wrong we do, we can accomplish this far more productively 
by abandoning our belief in free will. 

As we will also see later in the film, by evolving beyond the 
misplaced blame, and the resulting conflict, that too often 
accompanies our belief in free will, we can create a far more 



intelligent, harmonious, compassionate and happy world. But 
let's not get ahead of ourselves. Let's now look at the hard 
science and unassailable logic that shows why free will is an 

How Universal Causality Refutes Free Will 

Here the film begins its formal refutations of free will with the most 
widely known, fundamental, and comprehensive arguments; that 
causality, or the law of cause and effect, and acausality, or 
theoretically uncaused events, both make free will impossible. 

Somewhat bizarrely, among scientists today, there is not full 
agreement about whether, at its most fundamental subatomic, 
or quantum, level, our reality is completely governed by 
causality, more commonly known as the law of cause and 
effect, or whether some physical events occur without their 
having been caused by anything - happening acausally. 

Setting aside some profoundly serious conceptual difficulties 
that accompany the notion of an uncaused event, it is 
nonetheless abundantly clear that free will is made equally 
impossible by both causality and acausality - by both caused 
and uncaused events. 

Causality can be considered a logical principle as well as a 
physical law. Let's explore why free will cannot exist in a 
causal universe. Under the causal model, when anything in 
our world happens, there must be a reason, or cause, that 
explains why it happened. For example, when a ball we held 
in our hand falls to the ground, we understand that gravity 



caused it to fall. When day turns to night, we know that our 
Earth's rotation has caused this change. And when we awaken 
from sleep each morning, we know that something in our 
brain caused this change.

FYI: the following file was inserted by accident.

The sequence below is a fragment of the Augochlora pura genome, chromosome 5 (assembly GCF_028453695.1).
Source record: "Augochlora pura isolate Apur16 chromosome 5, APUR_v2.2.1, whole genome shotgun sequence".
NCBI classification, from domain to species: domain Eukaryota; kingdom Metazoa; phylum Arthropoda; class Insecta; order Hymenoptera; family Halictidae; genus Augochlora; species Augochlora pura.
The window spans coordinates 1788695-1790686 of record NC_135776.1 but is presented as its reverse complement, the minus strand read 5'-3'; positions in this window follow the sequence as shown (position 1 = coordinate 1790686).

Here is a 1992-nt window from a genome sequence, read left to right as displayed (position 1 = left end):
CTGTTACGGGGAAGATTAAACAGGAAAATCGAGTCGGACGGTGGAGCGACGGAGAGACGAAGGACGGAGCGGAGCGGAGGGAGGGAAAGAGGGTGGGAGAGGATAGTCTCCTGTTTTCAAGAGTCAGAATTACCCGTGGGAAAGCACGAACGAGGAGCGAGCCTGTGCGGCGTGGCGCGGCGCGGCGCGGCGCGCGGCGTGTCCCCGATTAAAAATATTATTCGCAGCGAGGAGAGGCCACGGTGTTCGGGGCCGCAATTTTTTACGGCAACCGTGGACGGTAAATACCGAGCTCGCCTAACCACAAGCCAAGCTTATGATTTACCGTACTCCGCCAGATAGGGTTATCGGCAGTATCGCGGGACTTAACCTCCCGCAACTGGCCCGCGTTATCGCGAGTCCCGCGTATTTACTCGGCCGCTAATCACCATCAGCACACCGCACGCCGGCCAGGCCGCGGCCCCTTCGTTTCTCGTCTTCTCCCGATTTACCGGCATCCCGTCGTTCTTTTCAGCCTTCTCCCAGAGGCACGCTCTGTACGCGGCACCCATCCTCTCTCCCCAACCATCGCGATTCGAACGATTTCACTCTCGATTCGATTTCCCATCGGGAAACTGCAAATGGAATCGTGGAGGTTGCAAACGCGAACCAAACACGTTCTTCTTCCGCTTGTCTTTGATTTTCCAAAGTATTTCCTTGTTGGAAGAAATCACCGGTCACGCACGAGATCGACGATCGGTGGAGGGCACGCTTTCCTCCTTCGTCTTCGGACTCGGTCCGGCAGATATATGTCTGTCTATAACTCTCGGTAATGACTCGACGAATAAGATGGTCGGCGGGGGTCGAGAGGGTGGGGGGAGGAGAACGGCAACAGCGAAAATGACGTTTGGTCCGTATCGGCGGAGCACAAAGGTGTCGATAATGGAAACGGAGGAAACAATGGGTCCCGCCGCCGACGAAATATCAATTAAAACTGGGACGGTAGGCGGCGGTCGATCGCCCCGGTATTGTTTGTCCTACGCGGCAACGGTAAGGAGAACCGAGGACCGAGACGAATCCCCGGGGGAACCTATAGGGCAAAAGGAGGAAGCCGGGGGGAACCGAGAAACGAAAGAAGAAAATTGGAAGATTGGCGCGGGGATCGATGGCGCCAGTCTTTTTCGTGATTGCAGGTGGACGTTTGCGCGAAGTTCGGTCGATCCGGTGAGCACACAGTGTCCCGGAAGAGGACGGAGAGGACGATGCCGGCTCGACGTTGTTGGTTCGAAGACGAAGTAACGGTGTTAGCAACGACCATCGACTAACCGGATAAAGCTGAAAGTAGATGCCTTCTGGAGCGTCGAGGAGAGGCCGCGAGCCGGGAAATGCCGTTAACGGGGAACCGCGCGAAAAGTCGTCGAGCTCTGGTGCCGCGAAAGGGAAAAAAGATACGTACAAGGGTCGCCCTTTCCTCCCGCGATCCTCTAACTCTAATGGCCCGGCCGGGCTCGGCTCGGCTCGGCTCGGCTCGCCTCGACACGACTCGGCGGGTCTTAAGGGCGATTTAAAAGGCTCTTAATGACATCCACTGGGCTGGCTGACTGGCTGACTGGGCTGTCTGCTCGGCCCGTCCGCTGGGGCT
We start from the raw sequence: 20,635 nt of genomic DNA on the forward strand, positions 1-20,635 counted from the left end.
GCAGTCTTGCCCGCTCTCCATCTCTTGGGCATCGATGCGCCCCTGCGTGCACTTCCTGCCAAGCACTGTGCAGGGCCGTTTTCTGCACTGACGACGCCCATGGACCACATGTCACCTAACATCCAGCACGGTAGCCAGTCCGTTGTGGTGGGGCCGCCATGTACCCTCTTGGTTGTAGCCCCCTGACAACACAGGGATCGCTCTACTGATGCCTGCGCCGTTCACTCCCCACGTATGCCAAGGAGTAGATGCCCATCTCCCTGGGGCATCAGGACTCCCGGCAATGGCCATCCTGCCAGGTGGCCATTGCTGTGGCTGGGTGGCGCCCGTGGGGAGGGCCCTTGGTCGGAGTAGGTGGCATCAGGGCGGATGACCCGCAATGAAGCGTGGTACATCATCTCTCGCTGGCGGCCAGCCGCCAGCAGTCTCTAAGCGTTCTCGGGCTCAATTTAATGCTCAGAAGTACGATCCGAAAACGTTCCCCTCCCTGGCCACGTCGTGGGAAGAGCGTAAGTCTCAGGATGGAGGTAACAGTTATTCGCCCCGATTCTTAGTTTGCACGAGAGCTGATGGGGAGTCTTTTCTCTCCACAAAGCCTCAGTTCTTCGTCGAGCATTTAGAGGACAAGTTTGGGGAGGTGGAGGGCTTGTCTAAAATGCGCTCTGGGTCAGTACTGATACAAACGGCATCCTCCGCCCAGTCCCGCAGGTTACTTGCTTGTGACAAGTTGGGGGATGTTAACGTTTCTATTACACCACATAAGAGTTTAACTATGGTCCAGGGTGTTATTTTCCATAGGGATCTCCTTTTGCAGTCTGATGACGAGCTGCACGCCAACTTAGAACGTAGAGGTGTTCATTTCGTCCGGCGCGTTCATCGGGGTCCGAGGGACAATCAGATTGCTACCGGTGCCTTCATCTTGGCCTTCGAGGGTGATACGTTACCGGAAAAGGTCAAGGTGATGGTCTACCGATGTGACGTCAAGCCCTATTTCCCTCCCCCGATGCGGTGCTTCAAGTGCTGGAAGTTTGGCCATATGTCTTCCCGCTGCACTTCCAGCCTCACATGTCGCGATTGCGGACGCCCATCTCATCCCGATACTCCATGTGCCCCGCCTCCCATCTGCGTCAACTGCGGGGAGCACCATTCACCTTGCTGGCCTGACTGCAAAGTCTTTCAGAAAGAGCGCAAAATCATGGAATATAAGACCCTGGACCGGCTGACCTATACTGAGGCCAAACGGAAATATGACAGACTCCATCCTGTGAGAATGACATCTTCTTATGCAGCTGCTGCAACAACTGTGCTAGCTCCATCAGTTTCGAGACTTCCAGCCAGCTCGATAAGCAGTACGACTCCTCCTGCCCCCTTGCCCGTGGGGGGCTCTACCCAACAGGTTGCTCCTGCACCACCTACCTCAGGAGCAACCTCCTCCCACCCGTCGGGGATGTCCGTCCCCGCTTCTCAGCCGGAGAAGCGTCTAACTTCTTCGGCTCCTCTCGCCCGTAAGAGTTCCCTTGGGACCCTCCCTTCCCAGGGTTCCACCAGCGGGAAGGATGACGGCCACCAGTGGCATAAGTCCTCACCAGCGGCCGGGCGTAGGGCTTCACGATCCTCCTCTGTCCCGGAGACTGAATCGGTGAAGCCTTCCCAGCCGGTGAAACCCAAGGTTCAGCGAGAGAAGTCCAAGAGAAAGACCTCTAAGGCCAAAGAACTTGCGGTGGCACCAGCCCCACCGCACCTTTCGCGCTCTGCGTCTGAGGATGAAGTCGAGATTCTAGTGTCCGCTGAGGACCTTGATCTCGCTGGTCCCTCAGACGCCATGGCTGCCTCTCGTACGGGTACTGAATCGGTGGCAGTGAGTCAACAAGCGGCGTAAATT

Here are some other examples of the cause and effect 
relationship that exists when anything happens. 

[Graphics depict 5-10 quick, brief causal relationships] 

We see that, according to causality, everything that happens 
has a reason; every effect has a cause. And this means that 
whatever causes anything to happen must also have a cause, 
and that this cause must also, itself, have had a cause, which 
also must have had a cause. 

[Graphics depict 5-10 quick, brief causal chains.] 

We can use dominos to illustrate this chain of cause and effect. 
First, it's important to understand that a cause must always 
come before its effect. In our example, each domino that falls 
is the effect of the one in front of it tumbling, which is the 
cause. Here, we see that the first domino in the chain causes 
the second one to tumble, the second causes the third, the 
third the forth, and so on. Each domino that falls is the effect 
of the one before it that caused it to fall. 

Now let's apply this understanding of causality to a decision 
we might make, like whether we will come to the aid of a 



friend in need. What caused us to come to his aid? Let's say 
that we helped our friend because as a child we had learned to 
treat others like we would like to be treated, and we came to 
value this important lesson. 

So, what caused us to value this lesson? Let's say we were 
once helped by someone when we needed help, and we 
remembered how grateful we had felt. And what caused us to 
learn this lesson of helping others? We probably learned it 
from people who love us, like our parents. 

Our parents taught us the lesson of treating others as we 
would like to be treated, our experience of needing and 
receiving help caused us to value this lesson, and our valuing